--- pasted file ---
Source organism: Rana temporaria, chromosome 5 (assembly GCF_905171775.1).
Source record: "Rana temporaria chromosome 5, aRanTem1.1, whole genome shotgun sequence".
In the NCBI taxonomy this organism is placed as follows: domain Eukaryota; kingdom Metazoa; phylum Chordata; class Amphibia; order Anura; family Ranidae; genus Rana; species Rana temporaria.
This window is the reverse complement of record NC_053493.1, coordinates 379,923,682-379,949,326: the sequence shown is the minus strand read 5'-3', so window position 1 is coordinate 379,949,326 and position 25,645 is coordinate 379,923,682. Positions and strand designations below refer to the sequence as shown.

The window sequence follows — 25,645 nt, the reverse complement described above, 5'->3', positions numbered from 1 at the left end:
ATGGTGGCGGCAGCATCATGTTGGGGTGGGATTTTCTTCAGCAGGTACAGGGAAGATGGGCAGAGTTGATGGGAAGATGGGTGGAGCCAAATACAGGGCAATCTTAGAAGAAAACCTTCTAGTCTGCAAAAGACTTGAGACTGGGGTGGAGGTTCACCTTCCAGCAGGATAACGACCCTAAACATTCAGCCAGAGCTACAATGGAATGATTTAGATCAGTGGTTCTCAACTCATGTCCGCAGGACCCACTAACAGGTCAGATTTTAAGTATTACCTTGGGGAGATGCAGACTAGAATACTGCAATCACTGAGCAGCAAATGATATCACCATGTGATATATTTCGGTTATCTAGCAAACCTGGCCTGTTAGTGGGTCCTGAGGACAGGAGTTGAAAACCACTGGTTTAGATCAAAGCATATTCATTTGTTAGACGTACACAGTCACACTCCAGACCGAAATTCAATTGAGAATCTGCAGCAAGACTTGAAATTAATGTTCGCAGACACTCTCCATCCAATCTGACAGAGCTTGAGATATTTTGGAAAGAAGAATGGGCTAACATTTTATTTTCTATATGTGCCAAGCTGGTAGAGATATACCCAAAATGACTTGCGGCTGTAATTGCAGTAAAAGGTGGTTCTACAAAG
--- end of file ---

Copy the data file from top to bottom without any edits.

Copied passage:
Source organism: Rana temporaria, chromosome 5 (assembly GCF_905171775.1).
Source record: "Rana temporaria chromosome 5, aRanTem1.1, whole genome shotgun sequence".
In the NCBI taxonomy this organism is placed as follows: domain Eukaryota; kingdom Metazoa; phylum Chordata; class Amphibia; order Anura; family Ranidae; genus Rana; species Rana temporaria.
This window is the reverse complement of record NC_053493.1, coordinates 379,923,682-379,949,326: the sequence shown is the minus strand read 5'-3', so window position 1 is coordinate 379,949,326 and position 25,645 is coordinate 379,923,682. Positions and strand designations below refer to the sequence as shown.

The window sequence follows — 25,645 nt, the reverse complement described above, 5'->3', positions numbered from 1 at the left end:
ATGGTGGCGGCAGCATCATGTTGGGGTGGGATTTTCTTCAGCAGGTACAGGGAAGATGGGCAGAGTTGATGGGAAGATGGGTGGAGCCAAATACAGGGCAATCTTAGAAGAAAACCTTCTAGTCTGCAAAAGACTTGAGACTGGGGTGGAGGTTCACCTTCCAGCAGGATAACGACCCTAAACATTCAGCCAGAGCTACAATGGAATGATTTAGATCAGTGGTTCTCAACTCATGTCCGCAGGACCCACTAACAGGTCAGATTTTAAGTATTACCTTGGGGAGATGCAGACTAGAATACTGCAATCACTGAGCAGCAAATGATATCACCATGTGATATATTTCGGTTATCTAGCAAACCTGGCCTGTTAGTGGGTCCTGAGGACAGGAGTTGAAAACCACTGGTTTAGATCAAAGCATATTCATTTGTTAGACGTACACAGTCACACTCCAGACCGAAATTCAATTGAGAATCTGCAGCAAGACTTGAAATTAATGTTCGCAGACACTCTCCATCCAATCTGACAGAGCTTGAGATATTTTGGAAAGAAGAATGGGCTAACATTTTATTTTCTATATGTGCCAAGCTGGTAGAGATATACCCAAAATGACTTGCGGCTGTAATTGCAGTAAAAGGTGGTTCTACAAAG